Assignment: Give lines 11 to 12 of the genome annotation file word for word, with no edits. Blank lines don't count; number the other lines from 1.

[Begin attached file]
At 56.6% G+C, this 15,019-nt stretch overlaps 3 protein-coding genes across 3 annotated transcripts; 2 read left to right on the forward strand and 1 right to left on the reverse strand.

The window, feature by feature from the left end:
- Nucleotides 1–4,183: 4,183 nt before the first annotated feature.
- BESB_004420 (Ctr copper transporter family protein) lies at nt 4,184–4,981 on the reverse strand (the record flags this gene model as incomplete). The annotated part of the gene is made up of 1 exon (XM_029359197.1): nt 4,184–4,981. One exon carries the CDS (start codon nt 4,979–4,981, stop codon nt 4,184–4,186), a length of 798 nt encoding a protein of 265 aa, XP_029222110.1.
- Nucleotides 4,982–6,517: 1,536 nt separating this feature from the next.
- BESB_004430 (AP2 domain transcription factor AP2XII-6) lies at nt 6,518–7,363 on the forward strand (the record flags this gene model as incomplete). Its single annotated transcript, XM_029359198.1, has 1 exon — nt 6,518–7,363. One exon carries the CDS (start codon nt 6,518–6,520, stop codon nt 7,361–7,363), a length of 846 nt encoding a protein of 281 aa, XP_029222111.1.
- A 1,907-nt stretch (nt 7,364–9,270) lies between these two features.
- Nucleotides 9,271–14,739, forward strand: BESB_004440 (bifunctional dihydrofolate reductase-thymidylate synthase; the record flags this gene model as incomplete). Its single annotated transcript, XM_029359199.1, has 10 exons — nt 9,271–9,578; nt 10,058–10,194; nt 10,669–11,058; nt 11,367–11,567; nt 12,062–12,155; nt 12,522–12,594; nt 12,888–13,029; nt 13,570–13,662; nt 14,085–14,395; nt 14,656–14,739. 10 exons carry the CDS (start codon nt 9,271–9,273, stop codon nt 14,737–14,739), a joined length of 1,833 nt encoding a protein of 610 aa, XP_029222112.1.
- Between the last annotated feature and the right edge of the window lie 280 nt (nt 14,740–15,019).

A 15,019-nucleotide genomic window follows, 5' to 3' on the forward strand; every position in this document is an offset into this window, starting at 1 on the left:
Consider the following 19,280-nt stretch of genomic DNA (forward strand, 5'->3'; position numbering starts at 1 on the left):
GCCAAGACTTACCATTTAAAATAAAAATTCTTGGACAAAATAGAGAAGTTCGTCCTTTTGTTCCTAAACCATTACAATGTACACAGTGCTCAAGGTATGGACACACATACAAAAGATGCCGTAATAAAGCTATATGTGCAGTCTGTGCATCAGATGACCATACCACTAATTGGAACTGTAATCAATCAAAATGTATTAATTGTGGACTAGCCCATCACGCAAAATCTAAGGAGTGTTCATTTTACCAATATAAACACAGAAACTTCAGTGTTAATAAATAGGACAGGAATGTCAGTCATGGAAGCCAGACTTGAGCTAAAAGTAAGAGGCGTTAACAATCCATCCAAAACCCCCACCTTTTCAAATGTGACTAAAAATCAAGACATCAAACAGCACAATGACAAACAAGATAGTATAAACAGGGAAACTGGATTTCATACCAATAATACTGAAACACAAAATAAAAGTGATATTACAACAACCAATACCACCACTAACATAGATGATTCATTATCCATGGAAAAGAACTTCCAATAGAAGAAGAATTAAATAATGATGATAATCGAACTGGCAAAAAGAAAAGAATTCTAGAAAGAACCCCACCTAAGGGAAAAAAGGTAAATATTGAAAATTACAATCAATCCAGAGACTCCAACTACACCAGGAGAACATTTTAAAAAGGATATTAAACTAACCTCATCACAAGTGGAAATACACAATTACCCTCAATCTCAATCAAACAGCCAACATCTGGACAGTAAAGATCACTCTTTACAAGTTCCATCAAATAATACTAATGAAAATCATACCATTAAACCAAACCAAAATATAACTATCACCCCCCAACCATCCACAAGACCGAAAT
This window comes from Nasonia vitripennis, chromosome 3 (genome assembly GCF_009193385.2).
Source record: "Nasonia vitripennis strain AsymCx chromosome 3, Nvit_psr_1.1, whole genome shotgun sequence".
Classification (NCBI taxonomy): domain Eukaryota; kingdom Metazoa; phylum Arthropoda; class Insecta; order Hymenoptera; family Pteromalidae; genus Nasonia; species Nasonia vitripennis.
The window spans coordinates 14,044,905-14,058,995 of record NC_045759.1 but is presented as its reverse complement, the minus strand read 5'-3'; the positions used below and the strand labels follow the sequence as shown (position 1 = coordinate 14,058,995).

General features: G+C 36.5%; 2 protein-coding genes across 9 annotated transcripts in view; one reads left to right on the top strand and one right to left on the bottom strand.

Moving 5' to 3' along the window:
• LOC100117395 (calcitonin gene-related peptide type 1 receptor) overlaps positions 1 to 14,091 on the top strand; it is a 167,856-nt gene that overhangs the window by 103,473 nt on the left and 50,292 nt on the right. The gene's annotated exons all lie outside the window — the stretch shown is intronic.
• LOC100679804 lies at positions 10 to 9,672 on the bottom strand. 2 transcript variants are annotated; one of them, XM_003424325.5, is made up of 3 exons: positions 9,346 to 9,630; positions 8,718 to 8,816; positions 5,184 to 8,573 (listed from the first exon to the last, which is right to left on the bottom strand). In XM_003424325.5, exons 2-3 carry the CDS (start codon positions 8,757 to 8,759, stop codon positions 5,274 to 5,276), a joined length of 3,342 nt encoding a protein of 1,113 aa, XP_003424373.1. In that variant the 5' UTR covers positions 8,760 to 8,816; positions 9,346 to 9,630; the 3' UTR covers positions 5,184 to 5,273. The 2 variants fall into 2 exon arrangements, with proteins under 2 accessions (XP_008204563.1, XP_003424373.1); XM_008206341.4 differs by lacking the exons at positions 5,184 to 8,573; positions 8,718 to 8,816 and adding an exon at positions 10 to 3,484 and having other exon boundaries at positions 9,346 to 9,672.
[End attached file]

Consider the following 19,280-nt stretch of genomic DNA (forward strand, 5'->3'; position numbering starts at 1 on the left):
GCCAAGACTTACCATTTAAAATAAAAATTCTTGGACAAAATAGAGAAGTTCGTCCTTTTGTTCCTAAACCATTACAATGTACACAGTGCTCAAGGTATGGACACACATACAAAAGATGCCGTAATAAAGCTATATGTGCAGTCTGTGCATCAGATGACCATACCACTAATTGGAACTGTAATCAATCAAAATGTATTAATTGTGGACTAGCCCATCACGCAAAATCTAAGGAGTGTTCATTTTACCAATATAAACACAGAAACTTCAGTGTTAATAAATAGGACAGGAATGTCAGTCATGGAAGCCAGACTTGAGCTAAAAGTAAGAGGCGTTAACAATCCATCCAAAACCCCCACCTTTTCAAATGTGACTAAAAATCAAGACATCAAACAGCACAATGACAAACAAGATAGTATAAACAGGGAAACTGGATTTCATACCAATAATACTGAAACACAAAATAAAAGTGATATTACAACAACCAATACCACCACTAACATAGATGATTCATTATCCATGGAAAAGAACTTCCAATAGAAGAAGAATTAAATAATGATGATAATCGAACTGGCAAAAAGAAAAGAATTCTAGAAAGAACCCCACCTAAGGGAAAAAAGGTAAATATTGAAAATTACAATCAATCCAGAGACTCCAACTACACCAGGAGAACATTTTAAAAAGGATATTAAACTAACCTCATCACAAGTGGAAATACACAATTACCCTCAATCTCAATCAAACAGCCAACATCTGGACAGTAAAGATCACTCTTTACAAGTTCCATCAAATAATACTAATGAAAATCATACCATTAAACCAAACCAAAATATAACTATCACCCCCCAACCATCCACAAGACCGAAAT